If you’re not already brushing your dog’s teeth, you should start after he’s had a professional cleaning by a vet (or, ideally, when he’s still a young pup). You’ll need the following items, which you can purchase at a pet supply store or from your veterinarian:
- Toothpaste specially formulated for dogs. Dog toothpaste comes in lovely, digestible flavors like liver and chicken. Minty toothpaste for humans is meant to be spit out – which your pooch can’t do – so don’t use it, since if your dog ingests it, it can upset his stomach.
- A toothbrush designed specifically for dogs. Don’t use your own – not only would that be gross, but it wouldn’t adequately clean your pup’s teeth. According to veterinarian Holly Nash on peteducation.com, toothbrushes for dogs are smaller, ultra-soft and have a somewhat different shape. A variety of brushes, sponges and pads are available. For a squeamish pooch, you could start with a sponge or pad, which is softer and more pliable than a brush. However, it can’t get below the gum line like a brush can, so it is not effective in preventing periodontal disease. You might find that a rubber fingertip brush is easier to use than a brush with a handle.
Once you’ve got a doggie toothbrush and toothpaste, you should make the routine as relaxed and fun as possible. If you get in the habit of brushing his teeth right before giving him a treat or taking him for a walk, Bowser might actually look forward to the experience.
1. Don’t try to brush Bowser’s teeth right away. The first day, dab a bit of toothpaste on your finger and let him lick it off, praising him while he does so. Give him a treat when he’s finished. If he doesn’t like the flavor, you may need to try another kind. Repeat this step each day until your dog looks forward to licking the toothpaste.
2. Put some toothpaste on your fingertip and then gently run it along your dog’s gums. You may both be more comfortable if you start at the front of his mouth and work back. Repeat this step for a couple of days, or until your dog seems comfortable with it.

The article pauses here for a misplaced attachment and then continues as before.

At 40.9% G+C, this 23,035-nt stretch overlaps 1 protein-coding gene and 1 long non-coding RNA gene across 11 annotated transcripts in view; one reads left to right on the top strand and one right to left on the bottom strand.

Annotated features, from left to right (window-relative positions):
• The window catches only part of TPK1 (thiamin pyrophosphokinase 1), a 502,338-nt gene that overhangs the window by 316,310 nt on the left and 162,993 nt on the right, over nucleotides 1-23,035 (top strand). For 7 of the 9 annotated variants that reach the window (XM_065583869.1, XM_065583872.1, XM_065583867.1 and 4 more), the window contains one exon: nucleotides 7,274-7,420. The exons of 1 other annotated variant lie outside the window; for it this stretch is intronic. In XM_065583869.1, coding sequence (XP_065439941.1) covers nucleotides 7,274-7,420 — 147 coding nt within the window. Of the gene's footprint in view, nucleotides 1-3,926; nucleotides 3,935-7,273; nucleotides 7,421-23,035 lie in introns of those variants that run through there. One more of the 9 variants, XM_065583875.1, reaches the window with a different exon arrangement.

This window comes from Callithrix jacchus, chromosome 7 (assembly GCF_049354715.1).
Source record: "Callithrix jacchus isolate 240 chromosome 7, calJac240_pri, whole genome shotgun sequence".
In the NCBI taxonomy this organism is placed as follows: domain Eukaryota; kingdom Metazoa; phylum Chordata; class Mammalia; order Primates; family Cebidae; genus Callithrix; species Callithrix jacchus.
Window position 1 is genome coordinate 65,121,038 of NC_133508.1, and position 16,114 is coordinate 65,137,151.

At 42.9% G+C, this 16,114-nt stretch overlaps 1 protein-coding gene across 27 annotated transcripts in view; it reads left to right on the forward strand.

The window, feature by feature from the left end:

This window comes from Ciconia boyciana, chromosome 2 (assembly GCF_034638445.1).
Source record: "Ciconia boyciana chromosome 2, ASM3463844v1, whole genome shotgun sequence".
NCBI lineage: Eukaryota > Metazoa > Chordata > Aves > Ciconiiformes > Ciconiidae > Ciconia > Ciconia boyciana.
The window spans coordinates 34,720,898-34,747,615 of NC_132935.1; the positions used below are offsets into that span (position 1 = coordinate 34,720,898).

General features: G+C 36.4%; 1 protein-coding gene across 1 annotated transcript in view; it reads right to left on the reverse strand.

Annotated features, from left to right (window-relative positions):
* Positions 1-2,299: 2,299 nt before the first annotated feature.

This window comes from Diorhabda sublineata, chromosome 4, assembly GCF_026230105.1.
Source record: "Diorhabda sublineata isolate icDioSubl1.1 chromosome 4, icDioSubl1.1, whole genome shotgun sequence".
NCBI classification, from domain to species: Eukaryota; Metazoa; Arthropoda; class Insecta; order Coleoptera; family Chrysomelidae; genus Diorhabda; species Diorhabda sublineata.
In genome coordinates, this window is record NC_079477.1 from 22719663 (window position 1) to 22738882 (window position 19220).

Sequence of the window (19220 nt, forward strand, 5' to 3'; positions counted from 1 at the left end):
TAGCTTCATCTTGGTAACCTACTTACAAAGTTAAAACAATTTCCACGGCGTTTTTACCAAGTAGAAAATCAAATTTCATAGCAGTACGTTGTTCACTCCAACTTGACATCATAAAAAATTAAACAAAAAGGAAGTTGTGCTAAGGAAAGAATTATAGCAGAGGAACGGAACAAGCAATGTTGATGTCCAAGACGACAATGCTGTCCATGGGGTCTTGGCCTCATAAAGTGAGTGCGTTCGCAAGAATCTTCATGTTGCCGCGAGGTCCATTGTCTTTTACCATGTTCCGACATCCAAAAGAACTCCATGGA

3. Now you can actually use the toothbrush. Put a dab of toothpaste on it, and then angle the bristles up along your dog’s upper front teeth so they get below the gum line. Make small circles with the brush along the gum line. This should take less than 30 seconds. According to the Placerville Veterinary Clinic, it is important to stop brushing before your dog becomes resistant; remember, you want this to be a pleasant experience for him. If he figures out that fussing will make you stop brushing, then this procedure will become more challenging for you. Repeat this step until your dog is comfortable with the toothbrush.
4. Repeat this process on your dog’s lower front teeth.
5. The day after that, repeat the process on your dog’s upper back teeth. The back teeth are where tartar and plaque tend to accumulate, so it’s important to brush this area as thoroughly as possible. Since dogs don’t get much tarter on the inside surfaces of their teeth, you should concentrate more on the outside surfaces.
6. Repeat the process on your dog’s lower back teeth.
7. Once your dog is comfortable with having sections of his mouth brushed, you can try brushing his entire mouth. If he’s resistant, go back to doing sections until he’s more comfortable.
Now that Bowser’s used to it, you should optimally brush his pearly whites for a minute or two every day. Plaque that can’t be removed with a toothbrush can build up in as few as three days, so it’s important to brush at least every other day. You can also give your dog treats that help eliminate plaque buildup between brushings, such as dental chews (make sure they’re accepted by the Veterinary Oral Health Council), rope toys, and rawhide chips.
Avoid giving your pooch table scraps or sweet treats. Not only are they potentially dangerous for him, they can increase tartar and plaque.
Even with regular brushing, dogs, like people, should have their teeth professionally cleaned once a year.
PHOTO: The U.S. Army
Find A Vet HOW TO articles are intended for informational purposes only. You should always consult with your veterinarian about any health issues affecting your dog.